Fantasy Football Bargains
Whether you’re at the supermarket, a yard sale or drafting your fantasy football team, everyone loves a good deal. It is still June, and those that are putting in the work now are starting to see how average draft positions (ADPs) are rounding out or how they are trending. Typically this early in the season rookies’ ADPs rise because the unknown lures in those looking for a dynamic playmaker that can lead them to a championship.
If you have done multiple mock drafts and followed it all the way through, you have probably found some guys to round out the bottom of your rotation that you were pleased with. Some of this is due to owners avoiding injury prone players and/or owners simply holding grudges against guys. When I look at fantasy football calculator, five guys easily stand out as value picks at their current ADP.
RB | ADP: 9.02
Both major factors come into play when it comes to people shying away from drafting the Panthers lead back – injury and a high-pick rookie lurking on his heels. Christian McCaffrey impressed at Standford; there is no denying that, but in my opinion, he won’t come in year one and just walk away with J-Stew’s lead role. McCaffrey will undoubtedly be a major piece of the Panthers’ passing game, and he has the potential to lead all tailbacks in receptions. This makes him a great value for PPR leagues, but there are still owners out there who play standard leagues. If you fall into this category, this makes Stewart an even more valuable asset in the later rounds.
McCaffrey is being drafted in the fourth while Stewart’s stock has slipped all the way to nearly the ninth round. This seems illogical when you consider McCaffrey hasn’t played a snap at the professional level, while Stewart finished top 20 among running backs in fantasy points the past two seasons. He even finished eighth in total rushing yards in 2015. Stewart is entering his tenth season in the league, and Carolina is preparing for his time to run out on the gridiron. This explains the McCaffrey selection.
While the rookie may eat into Stewart’s workload, in the end, it could be a positive for the 30-year old. He needs a break, and the Panthers realized this last season after dropping his carries per game from 18.6 in 2015 to 16.8 last season. Overall Stewart went from averaging the third-most carries in the league to the 13th most in 2016. The last time Stewart played a complete 16-game season was in 2011. During that season he averaged 5.4 yards per tote for the best mark of his career, giving him the seventh best average in the NFL. He totaled 1,174 yards that season, also the best of his career, while recording the second-lowest carries per game of his career (8.9).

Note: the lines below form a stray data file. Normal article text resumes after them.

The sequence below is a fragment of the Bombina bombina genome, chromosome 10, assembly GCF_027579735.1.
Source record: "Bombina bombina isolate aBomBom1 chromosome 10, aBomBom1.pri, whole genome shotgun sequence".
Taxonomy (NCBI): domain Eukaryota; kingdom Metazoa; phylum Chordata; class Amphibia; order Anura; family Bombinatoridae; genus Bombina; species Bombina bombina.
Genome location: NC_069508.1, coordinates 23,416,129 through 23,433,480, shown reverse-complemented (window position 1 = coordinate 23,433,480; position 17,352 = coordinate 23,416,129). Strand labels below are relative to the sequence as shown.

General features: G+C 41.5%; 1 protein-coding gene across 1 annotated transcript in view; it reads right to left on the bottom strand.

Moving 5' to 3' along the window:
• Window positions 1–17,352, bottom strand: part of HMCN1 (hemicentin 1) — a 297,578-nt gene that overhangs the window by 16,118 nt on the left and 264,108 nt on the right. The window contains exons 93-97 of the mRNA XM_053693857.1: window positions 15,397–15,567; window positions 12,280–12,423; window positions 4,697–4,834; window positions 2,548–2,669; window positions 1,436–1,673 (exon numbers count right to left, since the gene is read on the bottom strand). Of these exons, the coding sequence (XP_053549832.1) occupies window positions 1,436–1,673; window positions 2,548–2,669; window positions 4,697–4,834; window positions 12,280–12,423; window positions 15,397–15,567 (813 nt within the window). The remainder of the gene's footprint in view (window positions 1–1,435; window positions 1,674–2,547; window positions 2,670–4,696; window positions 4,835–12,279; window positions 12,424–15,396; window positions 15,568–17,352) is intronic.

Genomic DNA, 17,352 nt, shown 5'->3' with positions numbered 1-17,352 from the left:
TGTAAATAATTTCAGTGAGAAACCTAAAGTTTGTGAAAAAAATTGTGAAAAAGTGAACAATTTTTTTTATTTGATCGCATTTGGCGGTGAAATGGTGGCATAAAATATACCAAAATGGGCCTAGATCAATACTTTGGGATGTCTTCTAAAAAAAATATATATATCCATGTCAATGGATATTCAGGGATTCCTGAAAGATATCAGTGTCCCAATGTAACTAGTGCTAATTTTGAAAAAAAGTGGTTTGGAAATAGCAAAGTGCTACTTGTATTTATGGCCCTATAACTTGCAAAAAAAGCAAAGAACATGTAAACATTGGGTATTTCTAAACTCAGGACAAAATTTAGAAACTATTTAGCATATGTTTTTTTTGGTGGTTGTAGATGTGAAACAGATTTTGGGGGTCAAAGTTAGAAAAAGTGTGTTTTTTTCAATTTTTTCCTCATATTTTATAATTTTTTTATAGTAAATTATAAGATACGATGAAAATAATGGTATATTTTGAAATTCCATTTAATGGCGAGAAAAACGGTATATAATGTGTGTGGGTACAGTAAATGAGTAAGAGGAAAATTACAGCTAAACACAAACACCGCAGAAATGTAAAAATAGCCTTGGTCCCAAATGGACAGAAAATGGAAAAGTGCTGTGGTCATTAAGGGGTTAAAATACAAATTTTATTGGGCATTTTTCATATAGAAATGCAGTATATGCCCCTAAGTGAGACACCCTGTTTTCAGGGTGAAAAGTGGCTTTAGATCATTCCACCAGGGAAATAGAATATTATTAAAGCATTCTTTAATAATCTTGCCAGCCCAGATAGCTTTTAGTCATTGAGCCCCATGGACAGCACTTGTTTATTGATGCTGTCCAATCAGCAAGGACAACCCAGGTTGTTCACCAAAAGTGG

Let others assume McCaffrey’s addition will lead to Stewart’s demise. You know what assuming makes you.
RB | ADP: 10.11
Since 2012 only three running backs have managed to compile more receptions in a single season than Theo Riddick did in 2015. Those backs are Danny Woodhead, Le’Veon Bell, and David Johnson. Admittedly, Riddick did take a step back last season, but he also played in just ten games. Any back coming off an injury is going to have red flags, just like Stewart, but it doesn’t mean they can’t replicate their best seasons.Ameer Abdullah hype train, Riddick remains a sneaky option in PPR leagues. When you consider the difference in the price tag, Abdullah 6.01, Riddick 10.07, you would think there would be a wide difference in compiled stats. The truth is people want to believe in Abdullah like little kids want to believe in Santa Claus.
Abdullah had an uninspiring rookie season, rushing for 597 yards. Last season he was limited to just two games due to a Lisfranc tear. So why are people so quick to jump aboard a downhill train? There have been reports Abdullah will be a feature back in 2017, but the real question is can his body handle it? In week 15 of 2015 Abdullah tore his Labrum, and in college, he sprained his MCL. All of these injuries happened in three consecutive years, but yet people think the 5-09, 203 pound back can handle a full workload.
Picks going after Abdullah such as Donte Moncrief and Larry Fitzgerald offer far more upside in my eyes than the injury prone back. Moncrief has an injury history as well, but receivers don’t take the type of abuse backs do down after down. Riddick is set up in the perfect position to succeed. Even if Abdullah stays in for passing downs, it will only be a matter of time before Detroit’s coaching staff sees how badly their “feature back” is getting bruised and battered and decide to lower his workload.
QB | ADP: 12.06
Taylor had a break-out season in 2015 when he had the sixth-best quarterback rating (QBR) in the entire NFL, ranking him ahead of Tom Brady, Ben Roethlisberger, and Philip Rivers to name a few. Fast Forward to 2016, and despite his struggles, Taylor still had a better QBR than Rivers and Jameis Winston, all quarterbacks that are currently being selected ahead of Taylor so far in 2017 fantasy drafts.